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Buy or Sell? Bruins in Tough Trade Deadline Situation

peter chiarelli trade.jpg
With the March 2 trade deadline fast approaching, Bruins GM Peter Chiarelli will need to do something to pull the Bruins out of the funk they've been in since entering the month of February. Bill Greene/Globe Staff


By Tim Rosenthal, Bruins Daily

Less than two weeks remaining until the NHL trade deadline, itís become clear that Peter Chiarelli's options are few and far between.

The Bruins GM has a little north $1.7 million of salary cap space to work with before the March 2 deadline according to NHLNumbers.com. The question is how should Chiarelli use the money he has for the rest of the 2014-15 season?

The Bruins are in midst of a four-game losing streak and have lost five of six during the month of February. Sure, they are two points ahead of the Florida Panthers for the last wild card spot in the Eastern Conference, but that lead has been shrinking by the day and itís safe to say that this current roster could very well relinquish that eighth seed by the end of the season.

Chiarelli, however, has some decisions to make. Should he try to improve the team in the short term? Or should he sell some core players that have sparked the Black and Gold over the last few seasons?

One option that Chiarelli shouldnít do: stay pat and do nothing. That said, letís take a look at the risks and benefits of the Bruins buying and selling this trade deadline.

Buying: Strengthening the roster, one way or another, has been Chiarelliís priority since trading Johnny Boychuk to the Islanders before the start of the season. Even though he relieved some cap space, all it did was leave a big void on the Bruins blue line, and instead of having the same depth in yearís past, itís been a sore spot for head coach Claude Julien and company.

A top-four defenseman, like Keith Yandle or Zbynek Michalek, would help stabilize the teamís back end, but that would require shipping some of their core players (see below) due to their cap hits of $5.25 million and $4 million, respectively.

Offensively, the Bruins could certainly use some more scoring up front. Their top-six forwards are having a down year and the team is in the bottom half in the league in scoring (2.59 goals per game, good for 21st) and power play percentage (16.9 percent, 24th). Names like Antoine Vermette, Cam Atkinson, Chris Stewart and former Bís Jaromir Jagr and Michael Ryder have been thrown around for short term fixes, while Jordan Eberle, although a stretch, could provide a much needed spark in the long term.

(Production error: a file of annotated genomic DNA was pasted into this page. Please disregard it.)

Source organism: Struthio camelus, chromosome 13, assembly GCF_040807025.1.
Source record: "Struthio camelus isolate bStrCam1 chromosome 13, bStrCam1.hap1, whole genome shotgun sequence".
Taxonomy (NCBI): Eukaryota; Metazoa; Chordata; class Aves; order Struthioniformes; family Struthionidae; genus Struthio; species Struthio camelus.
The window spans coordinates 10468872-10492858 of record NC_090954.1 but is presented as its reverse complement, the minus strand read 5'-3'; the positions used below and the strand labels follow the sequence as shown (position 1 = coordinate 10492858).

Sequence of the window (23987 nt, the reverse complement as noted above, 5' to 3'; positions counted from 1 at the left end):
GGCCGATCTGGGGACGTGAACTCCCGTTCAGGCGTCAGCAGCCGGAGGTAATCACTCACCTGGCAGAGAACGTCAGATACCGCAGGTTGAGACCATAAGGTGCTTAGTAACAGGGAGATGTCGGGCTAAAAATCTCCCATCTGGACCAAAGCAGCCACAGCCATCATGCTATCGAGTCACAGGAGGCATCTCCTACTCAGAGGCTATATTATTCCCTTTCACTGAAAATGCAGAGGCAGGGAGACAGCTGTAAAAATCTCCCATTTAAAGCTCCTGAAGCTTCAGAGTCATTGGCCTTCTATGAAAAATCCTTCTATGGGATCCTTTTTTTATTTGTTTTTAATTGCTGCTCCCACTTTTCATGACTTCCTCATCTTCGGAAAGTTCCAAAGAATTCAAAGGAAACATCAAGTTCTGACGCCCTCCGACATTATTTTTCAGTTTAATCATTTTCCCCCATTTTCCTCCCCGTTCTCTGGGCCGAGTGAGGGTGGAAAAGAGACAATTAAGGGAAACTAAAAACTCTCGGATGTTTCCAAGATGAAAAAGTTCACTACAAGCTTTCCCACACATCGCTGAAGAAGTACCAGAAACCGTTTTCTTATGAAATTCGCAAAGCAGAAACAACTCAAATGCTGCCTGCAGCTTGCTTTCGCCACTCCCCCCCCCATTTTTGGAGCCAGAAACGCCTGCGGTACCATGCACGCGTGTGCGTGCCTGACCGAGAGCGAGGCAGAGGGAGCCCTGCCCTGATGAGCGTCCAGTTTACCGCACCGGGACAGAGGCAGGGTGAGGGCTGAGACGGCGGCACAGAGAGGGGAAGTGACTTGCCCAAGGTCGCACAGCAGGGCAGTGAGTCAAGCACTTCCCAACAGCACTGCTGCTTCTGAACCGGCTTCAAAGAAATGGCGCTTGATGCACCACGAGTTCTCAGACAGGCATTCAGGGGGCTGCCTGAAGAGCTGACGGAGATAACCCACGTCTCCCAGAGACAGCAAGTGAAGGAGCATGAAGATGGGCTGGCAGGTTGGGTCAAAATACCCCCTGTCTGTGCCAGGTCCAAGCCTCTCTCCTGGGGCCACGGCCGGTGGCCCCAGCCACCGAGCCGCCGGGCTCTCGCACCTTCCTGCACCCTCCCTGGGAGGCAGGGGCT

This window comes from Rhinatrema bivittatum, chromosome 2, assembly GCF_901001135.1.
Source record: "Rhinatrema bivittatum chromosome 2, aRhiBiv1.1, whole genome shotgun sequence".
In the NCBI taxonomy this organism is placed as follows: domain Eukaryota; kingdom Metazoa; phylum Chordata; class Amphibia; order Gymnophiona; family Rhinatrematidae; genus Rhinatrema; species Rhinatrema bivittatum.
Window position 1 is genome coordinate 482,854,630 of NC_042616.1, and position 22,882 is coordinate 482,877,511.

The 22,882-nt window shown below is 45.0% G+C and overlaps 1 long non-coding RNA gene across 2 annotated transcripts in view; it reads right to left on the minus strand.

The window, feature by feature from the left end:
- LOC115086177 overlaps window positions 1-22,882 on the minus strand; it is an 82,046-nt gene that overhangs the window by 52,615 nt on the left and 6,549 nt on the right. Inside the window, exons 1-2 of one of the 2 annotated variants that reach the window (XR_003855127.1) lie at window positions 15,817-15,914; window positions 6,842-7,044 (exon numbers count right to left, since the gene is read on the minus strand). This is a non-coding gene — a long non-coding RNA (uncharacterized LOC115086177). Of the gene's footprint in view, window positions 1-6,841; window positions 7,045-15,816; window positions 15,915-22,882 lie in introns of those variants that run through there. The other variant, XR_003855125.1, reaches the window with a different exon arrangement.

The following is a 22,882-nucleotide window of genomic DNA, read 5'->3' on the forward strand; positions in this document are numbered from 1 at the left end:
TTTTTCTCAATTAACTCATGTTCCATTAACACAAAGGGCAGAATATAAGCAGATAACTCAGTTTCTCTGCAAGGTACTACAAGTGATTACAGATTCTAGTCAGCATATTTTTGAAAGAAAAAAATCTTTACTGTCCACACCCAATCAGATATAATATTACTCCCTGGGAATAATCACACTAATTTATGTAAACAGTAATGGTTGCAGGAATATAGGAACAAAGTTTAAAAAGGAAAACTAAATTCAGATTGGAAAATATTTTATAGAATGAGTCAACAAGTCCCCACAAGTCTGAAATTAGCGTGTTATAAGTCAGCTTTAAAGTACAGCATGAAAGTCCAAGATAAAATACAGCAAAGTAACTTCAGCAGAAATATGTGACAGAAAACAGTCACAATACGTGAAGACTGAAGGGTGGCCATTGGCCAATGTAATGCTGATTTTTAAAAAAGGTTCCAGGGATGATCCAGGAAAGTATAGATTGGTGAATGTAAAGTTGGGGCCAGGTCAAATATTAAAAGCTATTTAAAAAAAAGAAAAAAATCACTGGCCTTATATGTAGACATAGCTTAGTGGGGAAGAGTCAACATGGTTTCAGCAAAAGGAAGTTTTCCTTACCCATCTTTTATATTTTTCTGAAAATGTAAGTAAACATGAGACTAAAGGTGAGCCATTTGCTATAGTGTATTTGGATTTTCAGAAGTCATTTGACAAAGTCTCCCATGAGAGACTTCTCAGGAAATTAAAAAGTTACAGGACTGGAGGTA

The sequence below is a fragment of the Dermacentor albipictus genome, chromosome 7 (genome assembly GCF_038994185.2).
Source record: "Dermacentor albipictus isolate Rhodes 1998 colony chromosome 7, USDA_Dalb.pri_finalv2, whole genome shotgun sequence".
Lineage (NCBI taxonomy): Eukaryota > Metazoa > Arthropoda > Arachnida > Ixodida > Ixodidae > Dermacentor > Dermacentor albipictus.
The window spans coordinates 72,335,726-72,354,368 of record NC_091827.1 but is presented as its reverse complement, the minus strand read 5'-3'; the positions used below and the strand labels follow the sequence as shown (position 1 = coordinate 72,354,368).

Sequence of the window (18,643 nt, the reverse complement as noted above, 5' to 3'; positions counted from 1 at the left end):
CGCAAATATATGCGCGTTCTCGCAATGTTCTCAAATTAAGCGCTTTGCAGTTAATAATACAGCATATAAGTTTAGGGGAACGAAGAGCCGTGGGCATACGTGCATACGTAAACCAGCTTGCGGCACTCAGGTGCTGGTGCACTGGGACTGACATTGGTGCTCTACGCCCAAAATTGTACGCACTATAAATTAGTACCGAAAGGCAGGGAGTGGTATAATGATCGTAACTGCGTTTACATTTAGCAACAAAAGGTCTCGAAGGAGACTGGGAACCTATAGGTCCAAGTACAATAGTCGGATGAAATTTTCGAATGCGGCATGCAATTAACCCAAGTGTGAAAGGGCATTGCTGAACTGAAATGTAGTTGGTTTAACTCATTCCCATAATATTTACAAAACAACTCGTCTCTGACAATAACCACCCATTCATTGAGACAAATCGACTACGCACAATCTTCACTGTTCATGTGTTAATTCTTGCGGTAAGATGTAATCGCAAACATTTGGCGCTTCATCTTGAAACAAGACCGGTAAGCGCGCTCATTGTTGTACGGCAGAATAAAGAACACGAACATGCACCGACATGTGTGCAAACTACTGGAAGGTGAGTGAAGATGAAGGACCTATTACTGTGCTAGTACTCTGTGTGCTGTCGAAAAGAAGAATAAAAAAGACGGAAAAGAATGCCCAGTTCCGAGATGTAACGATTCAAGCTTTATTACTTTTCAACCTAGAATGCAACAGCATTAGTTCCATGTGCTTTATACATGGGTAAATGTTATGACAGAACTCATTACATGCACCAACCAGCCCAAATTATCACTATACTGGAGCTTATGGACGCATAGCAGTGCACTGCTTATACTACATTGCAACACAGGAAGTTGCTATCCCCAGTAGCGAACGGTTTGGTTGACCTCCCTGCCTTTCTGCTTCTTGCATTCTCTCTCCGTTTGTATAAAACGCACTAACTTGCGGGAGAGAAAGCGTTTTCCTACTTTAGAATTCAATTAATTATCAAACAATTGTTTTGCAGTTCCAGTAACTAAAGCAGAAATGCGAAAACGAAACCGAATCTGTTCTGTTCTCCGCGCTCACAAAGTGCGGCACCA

The question on Eberle and Yandle is would they fit into the Bruins future. For the rental players like Jagr, Ryder and Vermette, would they really be the best options for the Black and Gold to shore up a run in the Stanley Cup Playoffs?

Which leads us to...

Selling: This would be a more drastic measure for Chiarelli, and it would involve parting ways with some of his core players.

Clearly, Chiarelli will need to part with some talent, regardless. Prospects like Ryan Spooner and Malcolm Subban will likely be part of a package if the Bruins are buyers.

Given their tight cap space and pending new contracts for Dougie Hamilton, Torey Krug, Reilly Smith and Carl Soderberg (to name a few), Chiarelli may want to part with some of his veterans. Zdeno Chara, Tuukka Rask, Patrice Bergeron and David Krejci arenít going anywhere. But someone like Loui Eriksson, who has had two very shaky seasons since coming over from Boston, at best, might benefit from a change of scenery. Perhaps the Bruins GM will look at trading Milan Lucic or Brad Marchand -- both have no-trade clauses -- even though heís gone on record saying that heís not inclined to trade either player.

Currently, the Bruins have 12 players locked up for $55 million in cap space for the 2015-16 season. Theyíll get additional space when they put Marc Savard on long-term injured reserve, with an expected salary cap between $71 and $73 million for next season, Chiarelli has to keep this in the back of his mind going into the deadline.

The question for Chiarelli is does he buy, sell or stand pat? His mishandling of the salary cap and questionable contract extensions and no-trade clauses have put the Bís in this position, but heíll need to find a way to salvage the situation. Otherwise, the rumors of his departure could heat up if things go from bad to worse with the Black and Gold.

On Bruins Daily: B's frustration grows after loss to Flames

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